As for Green buildings, it is implied that the design of a Green building aims to produce technologically, materially, ecologically and environmentally stable buildings [14]. As such, ‘Greenness’ is intrinsic in the very shape, envelope and style of the building. Attman [ibid] pointed out that the efficient use of energy in operating a building is a major determinant of a building’s level of Greenness. This means that a building which does not use minimal energy throughout its lifespan may not be regarded as Green [15].
Combining both requirements of a building’s performance results in an environment that is expected to be environmentally sustainable with a conducive indoor environmental quality (IEQ) for occupants’ use. In a commercial setting, Green office spaces are purported to provide such environments. Research has shown that these office spaces offer the much needed IEQ that can improve the comfort and health of occupants [16,17]. In addition to this, they are claimed to contribute to environmental sustainability by minimising the impact of buildings on natural resources through energy efficiency [18].
Green rating tools are noted to encourage the design and construction of energy efficient buildings that also have economic and social benefits, of which occupant comfort is a significant factor. For example, Lee and Guerin [19] noted that Green certification aims to improve the quality of living and the productivity of the buildings’ occupants while having an indirect but very specific impact on financial and social issues. These tools are designed to evaluate buildings by means of a selected standard of environmental performance [20]. In New Zealand, the Green Star rating tool is applied in commercial settings and stipulates, amongst other categories, the IEQ criteria for office environments. Green rating tools are expected to encourage systems that can achieve the stipulated standards of environmental performance in office spaces.
Natural ventilation is an element that is often associated with environmental sustainability or Green architecture. This is because it is energy efficient, relying mostly on wind and thermal buoyancy as driving forces to achieve thermal comfort. Despite numerous evidence that naturally ventilated spaces are environmentally sustainable [21,22] and provide thermal comfort [9,23], it is not a popularly used indoor environment control system in New Zealand office environments. Onyeizu [18] observed that the majority of Green Star-rated buildings in New Zealand are air conditioned. Lai and Yik [24] noted that buildings in modern cities are typically fully air conditioned. Russell and Inghm [25] pointed out that buildings within Auckland, New Zealand are likely to obtain air conditioning systems of some sort as the region is considered to be modern.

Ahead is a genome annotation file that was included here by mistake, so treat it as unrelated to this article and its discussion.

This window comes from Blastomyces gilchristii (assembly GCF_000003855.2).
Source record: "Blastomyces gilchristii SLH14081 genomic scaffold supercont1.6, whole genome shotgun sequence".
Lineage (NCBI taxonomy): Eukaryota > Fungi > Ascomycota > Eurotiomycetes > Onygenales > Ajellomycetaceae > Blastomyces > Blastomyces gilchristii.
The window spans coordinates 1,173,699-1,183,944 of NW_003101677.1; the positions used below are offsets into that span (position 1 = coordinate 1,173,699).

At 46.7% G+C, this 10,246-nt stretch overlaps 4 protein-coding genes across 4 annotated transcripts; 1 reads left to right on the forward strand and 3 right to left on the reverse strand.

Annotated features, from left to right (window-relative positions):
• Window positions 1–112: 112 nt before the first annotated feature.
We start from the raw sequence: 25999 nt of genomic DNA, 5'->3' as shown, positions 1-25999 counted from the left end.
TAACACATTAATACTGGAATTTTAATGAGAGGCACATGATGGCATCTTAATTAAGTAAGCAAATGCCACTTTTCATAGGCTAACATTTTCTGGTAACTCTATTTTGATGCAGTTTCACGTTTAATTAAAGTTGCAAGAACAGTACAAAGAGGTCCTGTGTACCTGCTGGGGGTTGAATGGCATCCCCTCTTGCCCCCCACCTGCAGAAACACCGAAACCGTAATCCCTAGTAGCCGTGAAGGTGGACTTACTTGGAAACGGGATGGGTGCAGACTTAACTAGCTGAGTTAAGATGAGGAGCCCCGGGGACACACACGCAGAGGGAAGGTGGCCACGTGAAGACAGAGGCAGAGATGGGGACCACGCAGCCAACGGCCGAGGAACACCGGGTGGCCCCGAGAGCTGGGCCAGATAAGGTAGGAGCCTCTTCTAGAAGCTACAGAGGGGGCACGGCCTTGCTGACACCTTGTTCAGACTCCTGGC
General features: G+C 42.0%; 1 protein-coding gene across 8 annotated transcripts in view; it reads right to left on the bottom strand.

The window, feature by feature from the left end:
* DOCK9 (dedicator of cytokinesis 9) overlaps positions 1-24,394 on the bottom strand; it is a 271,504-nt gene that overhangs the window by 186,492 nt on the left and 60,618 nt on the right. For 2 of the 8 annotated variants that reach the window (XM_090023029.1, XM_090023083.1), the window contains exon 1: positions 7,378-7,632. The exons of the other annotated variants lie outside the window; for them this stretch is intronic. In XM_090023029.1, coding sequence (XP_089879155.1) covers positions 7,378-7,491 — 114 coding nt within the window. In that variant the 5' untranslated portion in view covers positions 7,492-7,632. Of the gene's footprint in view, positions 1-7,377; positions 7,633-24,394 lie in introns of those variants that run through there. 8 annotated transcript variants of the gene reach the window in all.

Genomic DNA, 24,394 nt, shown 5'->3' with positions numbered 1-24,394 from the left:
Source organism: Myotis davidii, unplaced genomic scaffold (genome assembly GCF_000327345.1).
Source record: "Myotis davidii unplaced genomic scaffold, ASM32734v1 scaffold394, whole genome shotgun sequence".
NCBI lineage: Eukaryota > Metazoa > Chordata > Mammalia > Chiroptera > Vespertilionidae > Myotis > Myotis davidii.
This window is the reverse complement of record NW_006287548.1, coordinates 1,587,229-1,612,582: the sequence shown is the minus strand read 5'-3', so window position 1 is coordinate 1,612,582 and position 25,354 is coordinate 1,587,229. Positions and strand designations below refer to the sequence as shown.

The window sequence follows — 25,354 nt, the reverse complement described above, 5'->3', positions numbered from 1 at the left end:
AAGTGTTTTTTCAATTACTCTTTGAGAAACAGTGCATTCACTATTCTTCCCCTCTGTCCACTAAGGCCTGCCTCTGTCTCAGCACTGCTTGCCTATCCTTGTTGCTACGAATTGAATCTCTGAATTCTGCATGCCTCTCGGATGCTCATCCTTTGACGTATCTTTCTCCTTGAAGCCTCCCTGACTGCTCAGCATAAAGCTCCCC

Hence, we asked the question: why is natural ventilation not a common indoor environmental control system in Green office environments?
To answer this question, this study set two objectives:
  • Ascertain which ventilation system the NZ Green building rating tool encourages most in office spaces.
  • Compare occupants’ perception of thermal comfort in different ventilated office buildings (natural ventilation, mixed-mode and air conditioned).
The significance of this study is that it provides a background for further study of the implications of the use of natural ventilation to create resilient indoor environments for office buildings. This study is focused on thermal comfort because past studies have shown that it is the most influential environmental factor that affects the satisfaction of occupants regarding the indoor environmental quality of a building [26]. The success of this study will lend a hand towards the greater shift from dependence on mechanical systems to free running environmental control systems.

2. Method

The study question was investigated through a review of literature and a field survey of office workers. The benefit of using this method is that it increases the validity of the data obtained. As Webb et al. [27] wrote, once a proposition has been confirmed by two or more independent measurement processes, the uncertainty of its interpretation is greatly reduced. These research methods were employed to provide sufficient data from which findings were obtained fulfilling each objective of the study.